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What are you watching?

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--- Quote from: MSJ on March 17, 2016, 11:35:40 pm ---In all seriousness, whether its aliens or not, I really don't think so. But, I do think there is a case for there being some advanced society that existed that travelled the world and was lost to history somehow. Having pyramids on every continent for example, that are all eerily similar in style. How did so many different cultures come up with same exact design?
--- End quote ---

Our brains are structured and fuction the same, regardless of our "culture."  This means there are ways in which everyone, regardless of where they were born, or where they live, will deal with similar stimuli similarly.  Consider, beliefs are fashioned to be psychologically pleasing, to diffuse or to eliminate psychological dilemmas.  Since we are all human, since our psychology is then eminently similar, shouldn't the expression of said psychology be also similar?

To get deeper, our "differences" are more pronounced in our "conscious" minds, since this is where we posit ourselves as "individuals" and so separate from each other, so the more we think of ourselves as selves, the less likely it seems to us that we should have things in common.  Of course, our conscious mind is just the tip of the ice berg.  Our unconscious mind is the real driver, as research has continued to show.  Bakker speaks about this often and "the darkness the comes before" is exactly a reference to this.

To bring this back around, religious beliefs and especially the symbols that go with them, i.e. pyramids, mandalas, trinities, what would become "alchemical" symbols like trees, lakes, gold, more ancient symbols like the Great Mother, or the Old Wise Man, or literal "events" like a Great Flood, permeate all of our unconscious minds.  Simply because these are not individual symbols in the sense that they are tied to a certain person, or culture, time, or place, they are tied to the fundamental way in which our brain is structured, the way our brains function, and specially, how our brains makes sense of itself and the world.

So, to sort of give a TL;DR, I don't see why there needs to be some "lost advanced culture" traveling the ancient world to spread these ideas.  They were, in fact, still are, present in the very fabrics of our minds.  We as humans all started in the same place, we traveled the world, we brought (realistically speaking) the same brains everywhere and so the same problem solving methods, the same thought processes, to deal with the stimuli of the world.  Consider, our brain is our measuring stick for the world.  We brought that same measuring stick with us everywhere we went.  Is it a surprise then that things turned out the same size over and over again?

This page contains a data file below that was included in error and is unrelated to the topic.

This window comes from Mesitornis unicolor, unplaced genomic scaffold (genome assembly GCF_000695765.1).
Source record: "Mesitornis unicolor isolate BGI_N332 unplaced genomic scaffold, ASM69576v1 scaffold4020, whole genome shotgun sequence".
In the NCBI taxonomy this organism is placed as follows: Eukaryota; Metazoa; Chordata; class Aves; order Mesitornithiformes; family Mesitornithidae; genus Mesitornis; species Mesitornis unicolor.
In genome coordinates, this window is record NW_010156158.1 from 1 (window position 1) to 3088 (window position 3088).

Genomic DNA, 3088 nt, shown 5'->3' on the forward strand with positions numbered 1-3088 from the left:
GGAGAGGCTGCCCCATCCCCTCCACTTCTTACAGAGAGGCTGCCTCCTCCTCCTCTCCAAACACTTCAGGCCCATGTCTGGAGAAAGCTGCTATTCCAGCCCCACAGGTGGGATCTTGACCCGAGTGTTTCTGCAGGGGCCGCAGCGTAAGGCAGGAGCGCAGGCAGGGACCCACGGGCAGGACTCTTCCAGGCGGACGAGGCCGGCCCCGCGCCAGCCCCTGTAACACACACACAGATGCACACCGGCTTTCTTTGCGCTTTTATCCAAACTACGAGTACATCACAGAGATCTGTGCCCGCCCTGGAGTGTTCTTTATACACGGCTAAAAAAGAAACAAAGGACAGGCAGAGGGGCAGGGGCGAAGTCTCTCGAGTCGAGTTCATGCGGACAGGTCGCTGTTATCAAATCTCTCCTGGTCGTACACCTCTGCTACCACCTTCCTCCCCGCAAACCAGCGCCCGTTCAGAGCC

--- Quote from: MSJ on March 17, 2016, 11:35:40 pm ---There is a lot of interesting ideas put forth that doesn't have to explained by ancient aliens. I mean look at the history that you was taught as a kid. Every decade, evidence is found that pushes the timeline back farther and farther, on how humans advanced as a species. Its all very interesting to me. Now granted,  some episodes and the theories they put forth are absolutely bat shit insane, I agree. I just believe that the history we were taught about how humans advanced is not the way it truly happened.

--- End quote ---

Well, here I agree.  We fancy ourselves much smarter than those who came before us.  The truth is, they were probably smarter then us, in general though.  Consider, we looked at Egyptian hieroglyphs for years and years and contunually misinterpreted them, seeing what we figured we should see.  Consider this case. We saw that painting and of course figured, "look at those silly primitives, pouring water on the ground to consecrate it before they moved their sacred statue on it" because that fits our narrative of unsophisticated, superstitious primitives.

The real fact of it is they were actually very clever.  They didn't need all sorts of high tech nonsense to achieve great things.  They didn't need aliens, or some high tech culture to teach them how to solve problems, for the same reason why a basketball player doesn't need a physicist to teach him about vectors, arcs, air resistance, centrifugal versus centripetal forces and a whole host of other very important things, just to toss a basketball into a hoop.

We've got tons to learn from ancient peoples, because they lived and thought, far more in concert with the world around them.  This post is probably long enough as it is though.

Great post H., but I'm telling all of you "reasonable" people, when Quetzalcoatl comes back and dawns a New Age of enlightment, I'll say I told you so.  :)

I tend to agree with a lot of what you said, but I still think there are certain things that can't be explained away by, "That's the way we're programmed. ". I really believe the truth lies somewhere in the middle. They have already established that Columbus was not the first to reach the New World. The Mayans, Inca and all the South American people all have oral legends of white skinned, blonde haired men that came and taught them mathematics, astrology and so on. There is always some truth to any legend. And, I for one won't discount the oral traditions. When the Spanish landed there, they thought they were their Gods returned, because of their skin color. Bad mistake. Will we ever know the true story behind these legends? I doubt it. But,  I do believe there is more there than meets the eye.

Francis Buck:
So I came into this thead expecting people making lists of their favorite shows. Turns out it was better. But for the spirit of the board, I'm watching:

Better Call Saul

And that's it. I was watching Fargo's second season, and I will be watching GoT. At this point, I think Fargo and Better Call Saul are easily the best dramatic television on-air right now (or now-ish). They're both astonishingly good -- at first it was in spite of their premise, but later it was just plain great storytelling. I mean really, a Saul spin-off and a show based on the movie Fargo? The former I was interested in but had very low expectations for, and the latter I completely wrote off until I kept hearing about how great it was.